Light and Information
“The introduction of lighting design into scenographic practice in the 1920s, most prominently by Adolphe Appia, had a profound impact in the way that plays were staged. Appia categorized light as diffused and formative or active, which was the tool to be used to make objects appear and disappear, and to generally create the scenography through subtle hints. The use of pure light was in line with Appia’s minimalist approach, and he called in particular for the abolition of painted scenery and “… the ridiculous incongruity between the moving, three-dimensioinal actor and the static two-dimensional trompe-l’oeil flats. …The scenic illusion [is] shattered the moment the actual performer intruded on to the stage.” It is difficult to overstate the impact of this, but what high definition video adds to the mix is not merely a new kind of light, but a level of information richness.” – Sempere Shifting Contexts in Theatrical Space (forthcoming text)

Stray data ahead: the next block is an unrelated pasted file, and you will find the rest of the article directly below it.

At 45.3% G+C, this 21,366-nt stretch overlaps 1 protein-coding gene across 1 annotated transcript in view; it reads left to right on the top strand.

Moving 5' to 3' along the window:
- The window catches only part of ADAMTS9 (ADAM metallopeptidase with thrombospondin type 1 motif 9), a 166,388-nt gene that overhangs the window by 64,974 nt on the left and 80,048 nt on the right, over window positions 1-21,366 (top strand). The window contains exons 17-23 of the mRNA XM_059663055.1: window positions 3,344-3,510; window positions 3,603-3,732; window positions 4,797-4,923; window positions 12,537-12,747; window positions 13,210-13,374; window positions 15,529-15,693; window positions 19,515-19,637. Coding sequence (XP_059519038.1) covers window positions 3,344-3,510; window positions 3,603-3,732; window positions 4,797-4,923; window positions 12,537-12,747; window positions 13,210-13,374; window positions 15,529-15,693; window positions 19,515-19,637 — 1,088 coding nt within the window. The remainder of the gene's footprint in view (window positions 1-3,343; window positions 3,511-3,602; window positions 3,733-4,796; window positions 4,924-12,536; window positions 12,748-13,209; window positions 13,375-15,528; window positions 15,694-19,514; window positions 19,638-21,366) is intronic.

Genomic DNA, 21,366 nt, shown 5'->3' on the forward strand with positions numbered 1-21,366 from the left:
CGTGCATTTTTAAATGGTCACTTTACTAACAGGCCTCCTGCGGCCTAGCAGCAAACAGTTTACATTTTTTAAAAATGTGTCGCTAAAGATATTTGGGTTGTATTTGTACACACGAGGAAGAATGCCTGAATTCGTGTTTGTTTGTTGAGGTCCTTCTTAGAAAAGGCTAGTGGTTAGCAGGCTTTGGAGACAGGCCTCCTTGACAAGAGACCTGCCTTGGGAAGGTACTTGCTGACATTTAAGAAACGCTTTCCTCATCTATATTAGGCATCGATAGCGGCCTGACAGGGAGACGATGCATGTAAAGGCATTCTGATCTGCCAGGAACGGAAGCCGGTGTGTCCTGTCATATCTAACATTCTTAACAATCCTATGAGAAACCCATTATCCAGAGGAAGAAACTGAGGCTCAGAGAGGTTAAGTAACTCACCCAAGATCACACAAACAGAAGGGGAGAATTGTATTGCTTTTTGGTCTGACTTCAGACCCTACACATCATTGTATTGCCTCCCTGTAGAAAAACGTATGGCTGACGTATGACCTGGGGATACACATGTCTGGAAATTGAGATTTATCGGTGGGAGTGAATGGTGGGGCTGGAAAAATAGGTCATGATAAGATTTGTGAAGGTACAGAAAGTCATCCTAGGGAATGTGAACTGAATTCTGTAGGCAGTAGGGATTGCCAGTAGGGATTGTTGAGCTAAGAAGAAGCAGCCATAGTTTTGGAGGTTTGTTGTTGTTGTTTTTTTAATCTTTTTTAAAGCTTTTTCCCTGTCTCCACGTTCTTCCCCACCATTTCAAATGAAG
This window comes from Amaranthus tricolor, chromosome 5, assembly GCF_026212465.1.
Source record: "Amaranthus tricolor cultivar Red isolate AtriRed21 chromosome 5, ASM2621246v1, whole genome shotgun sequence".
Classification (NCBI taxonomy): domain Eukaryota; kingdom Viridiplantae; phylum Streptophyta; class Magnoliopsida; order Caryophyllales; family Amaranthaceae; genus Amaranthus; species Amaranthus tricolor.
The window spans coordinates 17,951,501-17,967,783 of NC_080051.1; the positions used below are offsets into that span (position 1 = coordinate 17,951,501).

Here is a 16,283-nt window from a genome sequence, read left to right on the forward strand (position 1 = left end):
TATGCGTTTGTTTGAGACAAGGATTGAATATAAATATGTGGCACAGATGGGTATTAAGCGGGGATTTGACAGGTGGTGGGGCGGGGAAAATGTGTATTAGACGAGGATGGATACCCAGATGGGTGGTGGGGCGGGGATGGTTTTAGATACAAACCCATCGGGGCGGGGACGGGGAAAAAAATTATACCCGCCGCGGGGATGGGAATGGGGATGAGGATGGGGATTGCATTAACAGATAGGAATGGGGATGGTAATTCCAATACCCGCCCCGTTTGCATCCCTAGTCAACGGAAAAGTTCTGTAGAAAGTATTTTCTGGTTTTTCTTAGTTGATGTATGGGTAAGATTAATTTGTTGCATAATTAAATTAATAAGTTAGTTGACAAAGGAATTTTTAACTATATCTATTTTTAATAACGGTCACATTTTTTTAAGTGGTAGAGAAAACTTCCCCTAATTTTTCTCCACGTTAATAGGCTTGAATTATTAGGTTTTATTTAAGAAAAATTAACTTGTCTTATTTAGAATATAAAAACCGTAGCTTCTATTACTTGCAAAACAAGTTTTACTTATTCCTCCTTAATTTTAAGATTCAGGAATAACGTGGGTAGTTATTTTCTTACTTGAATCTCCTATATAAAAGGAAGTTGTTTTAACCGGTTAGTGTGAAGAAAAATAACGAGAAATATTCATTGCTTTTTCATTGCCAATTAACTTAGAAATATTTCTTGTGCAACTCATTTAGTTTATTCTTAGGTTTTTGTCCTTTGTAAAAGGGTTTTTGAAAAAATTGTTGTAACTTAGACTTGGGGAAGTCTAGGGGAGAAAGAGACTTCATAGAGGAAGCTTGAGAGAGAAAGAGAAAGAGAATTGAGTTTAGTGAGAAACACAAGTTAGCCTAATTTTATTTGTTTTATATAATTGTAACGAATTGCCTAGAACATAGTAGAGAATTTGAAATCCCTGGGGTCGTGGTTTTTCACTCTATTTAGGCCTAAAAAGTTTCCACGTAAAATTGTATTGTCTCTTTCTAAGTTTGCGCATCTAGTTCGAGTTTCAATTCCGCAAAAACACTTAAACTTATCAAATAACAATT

During the first planning week with MOTUS in residence, we spent a fair amount of time exploring the aesthetic qualities of light, projection and the interaction between them. What we are looking for is a particular visual language that will convey a sense of memory and perhaps reference a post-apocalyptic future. We are looking at infra-red camera, acid colors, spectral shifts and the idea of synesthesia: light controlled by voice and text which can destroy an image.